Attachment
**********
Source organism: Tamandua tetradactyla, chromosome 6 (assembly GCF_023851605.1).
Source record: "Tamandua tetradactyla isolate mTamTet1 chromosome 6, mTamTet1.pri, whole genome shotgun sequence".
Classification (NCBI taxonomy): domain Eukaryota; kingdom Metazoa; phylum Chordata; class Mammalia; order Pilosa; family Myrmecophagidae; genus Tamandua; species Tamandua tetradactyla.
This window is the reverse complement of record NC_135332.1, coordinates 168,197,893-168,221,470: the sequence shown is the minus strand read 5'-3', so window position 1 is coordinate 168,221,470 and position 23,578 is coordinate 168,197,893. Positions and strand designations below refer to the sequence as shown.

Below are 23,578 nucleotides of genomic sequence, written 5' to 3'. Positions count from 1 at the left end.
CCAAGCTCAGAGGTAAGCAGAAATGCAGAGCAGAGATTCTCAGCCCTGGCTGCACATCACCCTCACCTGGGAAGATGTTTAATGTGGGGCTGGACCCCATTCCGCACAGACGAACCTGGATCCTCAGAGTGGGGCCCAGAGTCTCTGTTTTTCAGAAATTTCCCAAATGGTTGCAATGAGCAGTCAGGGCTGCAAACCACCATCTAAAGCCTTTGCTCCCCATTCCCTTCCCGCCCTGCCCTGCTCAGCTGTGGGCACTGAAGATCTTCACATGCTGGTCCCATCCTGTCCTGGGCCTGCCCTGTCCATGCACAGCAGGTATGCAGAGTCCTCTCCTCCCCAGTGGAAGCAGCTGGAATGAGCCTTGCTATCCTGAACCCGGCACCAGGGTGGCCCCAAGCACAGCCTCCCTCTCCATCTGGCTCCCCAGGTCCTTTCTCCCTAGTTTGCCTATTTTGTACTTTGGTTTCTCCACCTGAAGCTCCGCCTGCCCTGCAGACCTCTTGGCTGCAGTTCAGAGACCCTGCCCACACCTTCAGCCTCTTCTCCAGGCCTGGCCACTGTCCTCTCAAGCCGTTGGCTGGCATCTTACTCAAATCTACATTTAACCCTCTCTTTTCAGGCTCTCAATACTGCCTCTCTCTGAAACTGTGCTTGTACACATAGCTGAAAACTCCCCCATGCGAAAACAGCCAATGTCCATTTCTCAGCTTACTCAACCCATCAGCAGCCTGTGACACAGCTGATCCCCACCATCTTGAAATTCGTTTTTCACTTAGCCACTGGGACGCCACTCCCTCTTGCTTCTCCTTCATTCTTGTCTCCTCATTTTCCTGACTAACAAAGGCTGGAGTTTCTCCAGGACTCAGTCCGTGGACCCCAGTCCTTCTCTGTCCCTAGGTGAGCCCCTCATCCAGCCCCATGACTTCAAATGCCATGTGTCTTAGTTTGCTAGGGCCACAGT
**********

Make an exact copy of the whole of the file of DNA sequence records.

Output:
Source organism: Tamandua tetradactyla, chromosome 6 (assembly GCF_023851605.1).
Source record: "Tamandua tetradactyla isolate mTamTet1 chromosome 6, mTamTet1.pri, whole genome shotgun sequence".
Classification (NCBI taxonomy): domain Eukaryota; kingdom Metazoa; phylum Chordata; class Mammalia; order Pilosa; family Myrmecophagidae; genus Tamandua; species Tamandua tetradactyla.
This window is the reverse complement of record NC_135332.1, coordinates 168,197,893-168,221,470: the sequence shown is the minus strand read 5'-3', so window position 1 is coordinate 168,221,470 and position 23,578 is coordinate 168,197,893. Positions and strand designations below refer to the sequence as shown.

Below are 23,578 nucleotides of genomic sequence, written 5' to 3'. Positions count from 1 at the left end.
CCAAGCTCAGAGGTAAGCAGAAATGCAGAGCAGAGATTCTCAGCCCTGGCTGCACATCACCCTCACCTGGGAAGATGTTTAATGTGGGGCTGGACCCCATTCCGCACAGACGAACCTGGATCCTCAGAGTGGGGCCCAGAGTCTCTGTTTTTCAGAAATTTCCCAAATGGTTGCAATGAGCAGTCAGGGCTGCAAACCACCATCTAAAGCCTTTGCTCCCCATTCCCTTCCCGCCCTGCCCTGCTCAGCTGTGGGCACTGAAGATCTTCACATGCTGGTCCCATCCTGTCCTGGGCCTGCCCTGTCCATGCACAGCAGGTATGCAGAGTCCTCTCCTCCCCAGTGGAAGCAGCTGGAATGAGCCTTGCTATCCTGAACCCGGCACCAGGGTGGCCCCAAGCACAGCCTCCCTCTCCATCTGGCTCCCCAGGTCCTTTCTCCCTAGTTTGCCTATTTTGTACTTTGGTTTCTCCACCTGAAGCTCCGCCTGCCCTGCAGACCTCTTGGCTGCAGTTCAGAGACCCTGCCCACACCTTCAGCCTCTTCTCCAGGCCTGGCCACTGTCCTCTCAAGCCGTTGGCTGGCATCTTACTCAAATCTACATTTAACCCTCTCTTTTCAGGCTCTCAATACTGCCTCTCTCTGAAACTGTGCTTGTACACATAGCTGAAAACTCCCCCATGCGAAAACAGCCAATGTCCATTTCTCAGCTTACTCAACCCATCAGCAGCCTGTGACACAGCTGATCCCCACCATCTTGAAATTCGTTTTTCACTTAGCCACTGGGACGCCACTCCCTCTTGCTTCTCCTTCATTCTTGTCTCCTCATTTTCCTGACTAACAAAGGCTGGAGTTTCTCCAGGACTCAGTCCGTGGACCCCAGTCCTTCTCTGTCCCTAGGTGAGCCCCTCATCCAGCCCCATGACTTCAAATGCCATGTGTCTTAGTTTGCTAGGGCCACAGT